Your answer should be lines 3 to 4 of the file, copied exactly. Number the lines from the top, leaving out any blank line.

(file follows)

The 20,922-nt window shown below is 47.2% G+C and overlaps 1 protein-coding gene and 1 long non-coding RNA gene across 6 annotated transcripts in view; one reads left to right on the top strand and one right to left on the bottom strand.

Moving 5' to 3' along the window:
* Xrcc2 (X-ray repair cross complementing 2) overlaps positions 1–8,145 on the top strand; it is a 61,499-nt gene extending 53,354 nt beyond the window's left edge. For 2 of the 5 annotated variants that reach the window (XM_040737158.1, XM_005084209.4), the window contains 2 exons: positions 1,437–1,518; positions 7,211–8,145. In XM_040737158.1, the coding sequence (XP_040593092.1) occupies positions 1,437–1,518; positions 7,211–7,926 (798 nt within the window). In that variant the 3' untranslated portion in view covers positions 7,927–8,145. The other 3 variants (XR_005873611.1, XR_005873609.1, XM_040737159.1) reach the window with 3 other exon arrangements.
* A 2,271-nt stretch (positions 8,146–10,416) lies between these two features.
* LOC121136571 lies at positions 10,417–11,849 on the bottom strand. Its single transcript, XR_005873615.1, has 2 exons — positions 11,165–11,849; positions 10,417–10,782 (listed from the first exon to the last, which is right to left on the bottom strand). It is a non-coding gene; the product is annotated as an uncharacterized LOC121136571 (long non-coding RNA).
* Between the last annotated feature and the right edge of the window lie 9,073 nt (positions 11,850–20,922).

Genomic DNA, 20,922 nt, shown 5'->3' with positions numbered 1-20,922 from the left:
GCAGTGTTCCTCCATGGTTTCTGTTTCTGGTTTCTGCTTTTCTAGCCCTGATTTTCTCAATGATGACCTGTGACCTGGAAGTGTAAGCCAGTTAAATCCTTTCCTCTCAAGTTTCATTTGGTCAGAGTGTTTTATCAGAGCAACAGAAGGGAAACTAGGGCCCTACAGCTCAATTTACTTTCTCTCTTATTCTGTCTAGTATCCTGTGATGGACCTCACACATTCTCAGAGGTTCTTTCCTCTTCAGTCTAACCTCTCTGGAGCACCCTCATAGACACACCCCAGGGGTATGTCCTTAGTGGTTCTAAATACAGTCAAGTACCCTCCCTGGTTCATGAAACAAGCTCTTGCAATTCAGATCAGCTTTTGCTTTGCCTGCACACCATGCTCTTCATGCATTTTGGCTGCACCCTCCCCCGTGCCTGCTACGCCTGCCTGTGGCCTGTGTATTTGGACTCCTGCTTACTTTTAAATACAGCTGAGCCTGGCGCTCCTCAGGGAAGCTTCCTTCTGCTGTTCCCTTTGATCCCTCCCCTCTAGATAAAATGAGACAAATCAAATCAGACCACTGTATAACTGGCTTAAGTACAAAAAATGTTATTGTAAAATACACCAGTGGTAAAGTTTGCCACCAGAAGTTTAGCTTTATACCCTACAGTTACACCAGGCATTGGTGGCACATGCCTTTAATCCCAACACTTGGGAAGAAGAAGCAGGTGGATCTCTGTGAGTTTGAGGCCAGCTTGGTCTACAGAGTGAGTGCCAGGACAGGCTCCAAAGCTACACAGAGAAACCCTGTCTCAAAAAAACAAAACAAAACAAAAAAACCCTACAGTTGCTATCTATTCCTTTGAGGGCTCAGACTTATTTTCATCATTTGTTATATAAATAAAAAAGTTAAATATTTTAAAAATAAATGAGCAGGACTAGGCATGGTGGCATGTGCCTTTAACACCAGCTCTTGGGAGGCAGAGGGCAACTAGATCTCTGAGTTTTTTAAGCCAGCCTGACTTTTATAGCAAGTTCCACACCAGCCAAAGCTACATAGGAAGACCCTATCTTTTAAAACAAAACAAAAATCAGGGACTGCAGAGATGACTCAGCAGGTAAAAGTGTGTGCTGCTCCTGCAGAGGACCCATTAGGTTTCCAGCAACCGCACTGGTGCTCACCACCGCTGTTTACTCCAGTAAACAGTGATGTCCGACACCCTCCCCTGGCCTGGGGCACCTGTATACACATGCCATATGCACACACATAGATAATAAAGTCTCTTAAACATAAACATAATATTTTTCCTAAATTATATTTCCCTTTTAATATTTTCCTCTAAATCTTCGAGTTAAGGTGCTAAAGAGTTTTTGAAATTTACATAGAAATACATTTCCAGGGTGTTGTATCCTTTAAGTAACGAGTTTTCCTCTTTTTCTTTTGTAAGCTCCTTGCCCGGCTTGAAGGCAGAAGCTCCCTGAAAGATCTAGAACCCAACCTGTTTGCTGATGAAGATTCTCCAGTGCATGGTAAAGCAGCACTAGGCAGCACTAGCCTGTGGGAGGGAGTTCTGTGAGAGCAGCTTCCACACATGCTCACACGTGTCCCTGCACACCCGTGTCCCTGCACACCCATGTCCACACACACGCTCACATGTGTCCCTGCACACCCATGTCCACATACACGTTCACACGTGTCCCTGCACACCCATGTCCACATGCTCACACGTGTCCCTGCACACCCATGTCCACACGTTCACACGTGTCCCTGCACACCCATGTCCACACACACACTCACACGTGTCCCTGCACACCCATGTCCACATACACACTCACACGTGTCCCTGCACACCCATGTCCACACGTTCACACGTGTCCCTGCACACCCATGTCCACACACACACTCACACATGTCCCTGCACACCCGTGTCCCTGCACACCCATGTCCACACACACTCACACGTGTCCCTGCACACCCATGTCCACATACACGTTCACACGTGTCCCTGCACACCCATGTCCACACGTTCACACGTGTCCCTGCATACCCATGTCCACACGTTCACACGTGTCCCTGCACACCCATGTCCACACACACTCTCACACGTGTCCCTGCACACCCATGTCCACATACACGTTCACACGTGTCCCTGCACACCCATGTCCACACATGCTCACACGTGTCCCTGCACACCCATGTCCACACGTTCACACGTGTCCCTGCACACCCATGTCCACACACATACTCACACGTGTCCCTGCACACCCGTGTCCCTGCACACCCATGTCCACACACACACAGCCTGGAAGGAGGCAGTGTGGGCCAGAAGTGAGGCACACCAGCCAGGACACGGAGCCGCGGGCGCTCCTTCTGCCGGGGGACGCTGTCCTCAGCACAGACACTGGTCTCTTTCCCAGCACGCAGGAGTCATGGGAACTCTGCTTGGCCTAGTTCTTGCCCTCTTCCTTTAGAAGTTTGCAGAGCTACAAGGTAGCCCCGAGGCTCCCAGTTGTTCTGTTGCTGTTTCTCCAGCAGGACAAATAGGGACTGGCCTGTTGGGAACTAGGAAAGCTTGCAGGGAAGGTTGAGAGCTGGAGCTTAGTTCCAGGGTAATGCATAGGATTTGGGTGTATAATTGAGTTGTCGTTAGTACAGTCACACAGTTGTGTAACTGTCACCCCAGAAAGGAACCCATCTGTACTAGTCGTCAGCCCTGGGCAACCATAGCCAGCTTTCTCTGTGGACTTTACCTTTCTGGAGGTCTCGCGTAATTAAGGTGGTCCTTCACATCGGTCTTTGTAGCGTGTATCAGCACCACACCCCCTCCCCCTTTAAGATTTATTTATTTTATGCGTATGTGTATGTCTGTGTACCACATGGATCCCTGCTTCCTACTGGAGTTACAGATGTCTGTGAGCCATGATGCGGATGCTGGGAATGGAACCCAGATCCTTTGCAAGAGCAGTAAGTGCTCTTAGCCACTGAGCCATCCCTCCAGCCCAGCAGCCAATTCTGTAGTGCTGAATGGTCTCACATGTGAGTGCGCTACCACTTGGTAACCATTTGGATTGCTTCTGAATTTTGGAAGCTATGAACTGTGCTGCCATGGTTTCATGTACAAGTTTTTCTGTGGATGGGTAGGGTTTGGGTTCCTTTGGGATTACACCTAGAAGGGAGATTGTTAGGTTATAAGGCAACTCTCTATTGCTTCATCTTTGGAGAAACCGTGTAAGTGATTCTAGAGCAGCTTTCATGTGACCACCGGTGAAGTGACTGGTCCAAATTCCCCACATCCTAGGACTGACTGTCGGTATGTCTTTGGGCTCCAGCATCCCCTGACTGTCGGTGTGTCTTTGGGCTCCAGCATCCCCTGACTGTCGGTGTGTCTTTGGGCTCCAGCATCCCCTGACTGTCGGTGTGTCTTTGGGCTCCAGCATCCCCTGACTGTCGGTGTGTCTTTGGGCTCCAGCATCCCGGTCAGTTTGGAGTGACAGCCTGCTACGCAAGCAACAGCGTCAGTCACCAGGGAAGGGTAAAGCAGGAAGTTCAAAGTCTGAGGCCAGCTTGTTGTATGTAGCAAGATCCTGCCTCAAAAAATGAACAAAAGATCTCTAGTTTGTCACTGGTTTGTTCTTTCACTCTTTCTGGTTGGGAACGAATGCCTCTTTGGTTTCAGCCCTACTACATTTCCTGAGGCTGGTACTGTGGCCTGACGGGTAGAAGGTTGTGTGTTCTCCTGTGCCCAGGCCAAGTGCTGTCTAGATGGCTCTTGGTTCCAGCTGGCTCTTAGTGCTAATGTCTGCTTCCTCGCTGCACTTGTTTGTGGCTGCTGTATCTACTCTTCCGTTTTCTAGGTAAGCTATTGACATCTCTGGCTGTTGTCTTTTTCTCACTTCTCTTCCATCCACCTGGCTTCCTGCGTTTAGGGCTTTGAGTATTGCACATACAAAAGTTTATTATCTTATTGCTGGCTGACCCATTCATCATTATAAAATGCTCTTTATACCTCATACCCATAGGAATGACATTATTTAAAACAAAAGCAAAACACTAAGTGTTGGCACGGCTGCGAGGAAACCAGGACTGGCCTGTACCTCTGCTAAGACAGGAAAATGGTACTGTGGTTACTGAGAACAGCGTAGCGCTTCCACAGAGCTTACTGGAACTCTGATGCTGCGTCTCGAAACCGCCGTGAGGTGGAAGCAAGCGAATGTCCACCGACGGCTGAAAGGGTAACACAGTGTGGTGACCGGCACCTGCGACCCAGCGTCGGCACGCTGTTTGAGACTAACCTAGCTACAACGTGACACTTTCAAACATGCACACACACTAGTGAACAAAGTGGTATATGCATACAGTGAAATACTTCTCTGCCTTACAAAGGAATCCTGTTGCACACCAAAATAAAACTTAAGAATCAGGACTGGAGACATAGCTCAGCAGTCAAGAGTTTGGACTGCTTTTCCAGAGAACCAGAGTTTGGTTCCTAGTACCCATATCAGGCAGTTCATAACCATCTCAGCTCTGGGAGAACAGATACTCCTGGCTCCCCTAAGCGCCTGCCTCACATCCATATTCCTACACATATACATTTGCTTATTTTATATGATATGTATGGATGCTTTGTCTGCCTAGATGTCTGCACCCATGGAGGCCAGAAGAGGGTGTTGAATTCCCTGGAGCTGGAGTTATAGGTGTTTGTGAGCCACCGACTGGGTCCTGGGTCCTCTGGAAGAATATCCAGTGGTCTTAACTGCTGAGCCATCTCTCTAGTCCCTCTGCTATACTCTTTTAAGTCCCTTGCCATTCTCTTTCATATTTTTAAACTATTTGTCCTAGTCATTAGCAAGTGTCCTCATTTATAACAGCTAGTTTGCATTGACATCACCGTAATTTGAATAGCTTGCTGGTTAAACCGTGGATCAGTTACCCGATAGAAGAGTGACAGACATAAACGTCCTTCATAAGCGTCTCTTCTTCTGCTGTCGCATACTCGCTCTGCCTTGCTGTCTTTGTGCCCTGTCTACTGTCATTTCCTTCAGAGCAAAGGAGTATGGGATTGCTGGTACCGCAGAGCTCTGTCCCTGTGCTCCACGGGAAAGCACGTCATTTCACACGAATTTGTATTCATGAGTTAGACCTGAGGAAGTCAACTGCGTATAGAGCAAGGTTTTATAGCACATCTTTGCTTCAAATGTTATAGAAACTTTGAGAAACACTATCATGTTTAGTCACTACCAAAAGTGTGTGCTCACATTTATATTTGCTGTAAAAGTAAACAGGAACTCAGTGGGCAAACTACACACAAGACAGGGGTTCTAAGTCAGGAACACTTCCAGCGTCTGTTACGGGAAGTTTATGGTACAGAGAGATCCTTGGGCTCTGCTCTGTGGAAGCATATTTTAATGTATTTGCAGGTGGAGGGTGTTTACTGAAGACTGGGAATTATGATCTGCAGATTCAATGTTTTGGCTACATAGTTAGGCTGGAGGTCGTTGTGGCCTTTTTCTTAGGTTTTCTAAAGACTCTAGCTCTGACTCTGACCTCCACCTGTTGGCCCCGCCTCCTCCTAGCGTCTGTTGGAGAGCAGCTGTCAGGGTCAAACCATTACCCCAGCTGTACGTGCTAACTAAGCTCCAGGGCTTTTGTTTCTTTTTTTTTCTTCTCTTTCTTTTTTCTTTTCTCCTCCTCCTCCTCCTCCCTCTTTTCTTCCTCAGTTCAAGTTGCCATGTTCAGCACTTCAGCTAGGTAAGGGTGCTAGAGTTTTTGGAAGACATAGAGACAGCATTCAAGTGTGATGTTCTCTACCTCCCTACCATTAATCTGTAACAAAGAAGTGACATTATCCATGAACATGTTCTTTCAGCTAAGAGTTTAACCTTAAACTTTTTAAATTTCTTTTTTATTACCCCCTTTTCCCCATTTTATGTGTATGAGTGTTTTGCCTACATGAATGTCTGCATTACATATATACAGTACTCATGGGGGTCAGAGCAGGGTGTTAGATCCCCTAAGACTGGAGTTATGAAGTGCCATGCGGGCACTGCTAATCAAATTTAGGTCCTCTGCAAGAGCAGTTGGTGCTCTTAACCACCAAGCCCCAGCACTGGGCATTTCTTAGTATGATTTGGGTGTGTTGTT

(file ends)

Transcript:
* Xrcc2 (X-ray repair cross complementing 2) overlaps positions 1–8,145 on the top strand; it is a 61,499-nt gene extending 53,354 nt beyond the window's left edge. For 2 of the 5 annotated variants that reach the window (XM_040737158.1, XM_005084209.4), the window contains 2 exons: positions 1,437–1,518; positions 7,211–8,145. In XM_040737158.1, the coding sequence (XP_040593092.1) occupies positions 1,437–1,518; positions 7,211–7,926 (798 nt within the window). In that variant the 3' untranslated portion in view covers positions 7,927–8,145. The other 3 variants (XR_005873611.1, XR_005873609.1, XM_040737159.1) reach the window with 3 other exon arrangements.
* A 2,271-nt stretch (positions 8,146–10,416) lies between these two features.